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Governor Ned Lamont


Governor Lamont Urges Legislature To Pass Law Prohibiting Hidden Fees on Event Tickets, Lodging, and Food and Beverage Services

Governor’s Bill Approved by General Law Committee Last Week, Now Awaits Further Action by the Full Legislature

(HARTFORD, CT) – Governor Ned Lamont is urging the Connecticut General Assembly to approve legislation he proposed for consideration this session that will enact a new consumer rights law requiring upfront pricing on all event tickets, hotel and short-term rental accommodations, and food and beverage sale and delivery services, and accordingly prohibit the increasingly common practice of adding unexpected, mandatory hidden fees that are tacked on at the end of a consumer’s transaction.

These hidden fees, frequently known as junk fees, are often vaguely labeled as a “service fee” or “convenience fee.” It is estimated that they cost Connecticut families thousands of dollars each year and they disproportionally impact low-income families who may lack the time, resources, or financial literacy to filter through these fees or search for a competitive price.

The governor’s proposal is Senate Bill 15, An Act Requiring Fee Disclosures. It was unanimously approved last week by the members of the General Law Committee, and it now awaits further action by both chambers of the General Assembly. The governor is urging them to act on the legislation so that he can sign it into law.

“We are increasingly seeing situations in which a product or service is being advertised at a low price and then when a consumer gets to the very end of their transaction that price suddenly increases with any number of mandatory fees being tacked on, and frequently consumers will complete their purchase without even realizing the price jumped until well after it has already been finalized,” Governor Lamont said. “This proposal simply says that the price of a product or service cannot be misrepresented to consumers. Upfront pricing will ensure that consumers are able to make well-informed purchases, and it levels the playing field among competitors in these industries by requiring that they all be honest and transparent on the costs of their products and services from the get go.”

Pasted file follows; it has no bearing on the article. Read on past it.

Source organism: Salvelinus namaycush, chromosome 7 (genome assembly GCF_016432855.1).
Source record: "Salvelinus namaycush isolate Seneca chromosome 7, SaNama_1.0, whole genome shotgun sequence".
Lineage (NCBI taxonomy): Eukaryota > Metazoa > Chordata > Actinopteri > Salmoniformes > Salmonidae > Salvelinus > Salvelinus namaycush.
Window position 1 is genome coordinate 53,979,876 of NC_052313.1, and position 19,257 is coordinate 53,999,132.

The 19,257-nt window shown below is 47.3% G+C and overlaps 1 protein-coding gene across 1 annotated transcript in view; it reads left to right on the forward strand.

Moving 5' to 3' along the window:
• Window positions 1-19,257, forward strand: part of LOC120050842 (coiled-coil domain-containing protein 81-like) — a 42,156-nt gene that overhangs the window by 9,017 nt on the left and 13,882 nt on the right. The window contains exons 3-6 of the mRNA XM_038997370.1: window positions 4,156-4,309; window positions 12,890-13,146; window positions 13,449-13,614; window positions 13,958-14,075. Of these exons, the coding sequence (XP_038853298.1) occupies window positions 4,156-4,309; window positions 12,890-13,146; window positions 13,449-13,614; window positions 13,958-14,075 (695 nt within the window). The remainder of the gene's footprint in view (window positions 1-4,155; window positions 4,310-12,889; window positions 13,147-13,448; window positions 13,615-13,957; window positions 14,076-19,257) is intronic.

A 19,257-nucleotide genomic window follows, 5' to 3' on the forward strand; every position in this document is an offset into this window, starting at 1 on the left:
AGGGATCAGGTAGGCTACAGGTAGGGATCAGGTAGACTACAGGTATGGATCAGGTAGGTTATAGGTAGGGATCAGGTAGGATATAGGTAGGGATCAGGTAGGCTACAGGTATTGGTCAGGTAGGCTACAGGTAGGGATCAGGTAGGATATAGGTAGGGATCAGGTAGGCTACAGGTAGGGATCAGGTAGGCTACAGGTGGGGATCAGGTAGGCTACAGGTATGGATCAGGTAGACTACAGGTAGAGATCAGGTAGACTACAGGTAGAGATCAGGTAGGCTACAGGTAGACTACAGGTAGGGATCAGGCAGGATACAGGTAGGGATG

Attorney General William Tong and Consumer Protection Commissioner Bryan T. Cafferelli also support the enactment of this law, saying that if it is approved by the legislature it will be a major win for Connecticut consumers.

“Junk fees tacked on at the last minute add up to serious costs for consumers,” Attorney General Tong said. “These hidden charges make it next to impossible to compare costs and find affordable deals. Everyone hates these bait and switch charges, and I fully support the governor and the legislature in strengthening our state laws to ensure fair, transparent pricing.”

“Companies have increasingly found ways to gain more money from consumers, often by tacking on superfluous ‘service fees’ just when you’re ready to hit the final purchase button on an event ticket, hotel room, or food purchase,” Commissioner Cafferelli said. “By waiting until the last second to add on these junk fees, companies make it difficult for consumers to shop around, price compare and find the best deal. This legislation promotes open and honest transactions in the marketplace and raises consumer confidence in our retail and services industries, and putting money back in people’s pockets.”

This proposal builds on a provision included in Public Act 23-98, which the General Assembly approved and Governor Lamont signed into law last year. That law, which took effect on October 1, 2023, requires upfront disclosure of pricing for the purchase of tickets to live events, however some consumers have noted that since its enactment certain ticketing platforms continue to run advertisements or otherwise not disclose the full price of tickets until the consumer begins a transaction by selecting the tickets they want to purchase. Senate Bill 15 closes this loophole by requiring ticket platforms to disclose the full price of tickets beginning at the moment they are first advertised, displayed, or offered, even prior to the consumer selecting a ticket.

President Joe Biden, the Federal Trade Commission, and the Consumer Financial Protection Bureau recently announced similar efforts to crack down on junk fees on a nationwide level. Governor Lamont applauds these efforts, and notes that until those federal rules are able to take effect, the states must act to protect consumers from deceptive pricing.

The General Assembly must act on the proposal prior to the adjournment of the regular session, which will occur on May 8, 2024.

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